Estate planning looks different from family to family. Over time, it’s not uncommon for Louisiana residents to make significant changes to their estate plan, such as disinheriting a family member.
Disinheriting a family member from your estate plan is a necessary act at times. Regardless of your reasons for removing a relative from your will, you want to make sure that it is done right and can’t be contested after you’re gone.
Who can you cut out from a will?
There are plenty of times where you can cut someone out of your will, such as adult children, siblings and parents. However, there are a few circumstances where you can’t cut someone out of your will.
If your spouse survives you, you cannot cut them out of your will without some form of prenuptial agreement. The same goes for minor children, even if they wouldn’t inherit things until they are of age.
Other relatives are all fair game to cut out of your estate plan. It’s assumed that as long as you were not providing for the person as you would a spouse or minor child, you do not owe them a share of your assets after you’ve died.
Why would you want to cut someone out of a will?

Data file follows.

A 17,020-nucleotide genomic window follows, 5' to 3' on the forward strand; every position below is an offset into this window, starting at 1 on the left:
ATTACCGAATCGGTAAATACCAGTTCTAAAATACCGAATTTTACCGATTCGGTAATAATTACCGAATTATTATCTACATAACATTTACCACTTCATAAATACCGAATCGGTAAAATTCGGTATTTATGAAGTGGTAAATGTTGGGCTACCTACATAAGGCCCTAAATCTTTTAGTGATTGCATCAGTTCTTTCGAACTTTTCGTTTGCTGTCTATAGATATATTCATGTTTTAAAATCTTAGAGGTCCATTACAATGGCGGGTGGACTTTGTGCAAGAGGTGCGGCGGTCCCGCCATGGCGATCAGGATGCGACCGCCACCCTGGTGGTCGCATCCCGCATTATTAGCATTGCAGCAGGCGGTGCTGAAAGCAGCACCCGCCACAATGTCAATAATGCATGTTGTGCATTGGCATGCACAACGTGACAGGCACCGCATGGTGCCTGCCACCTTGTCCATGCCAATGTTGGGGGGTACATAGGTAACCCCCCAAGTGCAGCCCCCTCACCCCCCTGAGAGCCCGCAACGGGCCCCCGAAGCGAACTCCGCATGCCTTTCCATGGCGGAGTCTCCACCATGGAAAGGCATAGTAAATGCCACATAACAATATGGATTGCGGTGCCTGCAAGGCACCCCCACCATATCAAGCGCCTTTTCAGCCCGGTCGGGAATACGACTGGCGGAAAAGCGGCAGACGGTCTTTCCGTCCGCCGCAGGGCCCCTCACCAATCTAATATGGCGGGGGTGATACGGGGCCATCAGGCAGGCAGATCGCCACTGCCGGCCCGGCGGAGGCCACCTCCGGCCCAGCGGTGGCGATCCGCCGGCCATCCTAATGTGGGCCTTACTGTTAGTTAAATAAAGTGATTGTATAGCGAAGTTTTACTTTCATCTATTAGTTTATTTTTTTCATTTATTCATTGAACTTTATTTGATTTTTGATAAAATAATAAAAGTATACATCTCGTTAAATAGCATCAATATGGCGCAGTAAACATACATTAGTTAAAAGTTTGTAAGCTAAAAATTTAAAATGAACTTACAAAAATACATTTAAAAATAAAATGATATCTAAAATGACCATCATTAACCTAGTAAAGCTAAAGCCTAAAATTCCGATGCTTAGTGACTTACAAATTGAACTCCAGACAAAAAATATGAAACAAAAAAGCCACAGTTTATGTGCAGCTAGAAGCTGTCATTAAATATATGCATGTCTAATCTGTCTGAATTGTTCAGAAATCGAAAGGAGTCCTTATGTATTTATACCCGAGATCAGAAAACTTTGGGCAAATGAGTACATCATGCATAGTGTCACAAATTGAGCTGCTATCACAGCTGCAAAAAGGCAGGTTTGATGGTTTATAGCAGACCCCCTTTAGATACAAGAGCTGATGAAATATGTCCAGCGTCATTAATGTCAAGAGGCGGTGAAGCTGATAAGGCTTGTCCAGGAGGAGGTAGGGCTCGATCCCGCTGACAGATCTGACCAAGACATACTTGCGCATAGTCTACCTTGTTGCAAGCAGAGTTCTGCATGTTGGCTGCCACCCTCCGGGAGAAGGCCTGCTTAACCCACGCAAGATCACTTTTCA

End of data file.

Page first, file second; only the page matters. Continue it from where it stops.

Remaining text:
Sometimes, people do it over family disputes or hurt feelings. Other times, it’s done for perfectly logical reasons. For example, if you have one child who is not well-off financially, you might be inclined to give them a larger inheritance than your other children. The important thing is to address each child by name, even if they aren’t getting anything.
Can you add someone back in after you’ve changed it?
You can add someone back into your will at any time, and it’s even advised if situations or circumstances changed. Even if you don’t want to add someone back into your will, reading through the verbiage and making sure you aren’t saying anything hurtful or negative in the will might be a wise idea.
Changes to your will shouldn’t be made lightly, but you have every right to arrange your estate plan how you want it. This includes choosing not to leave money to certain family members.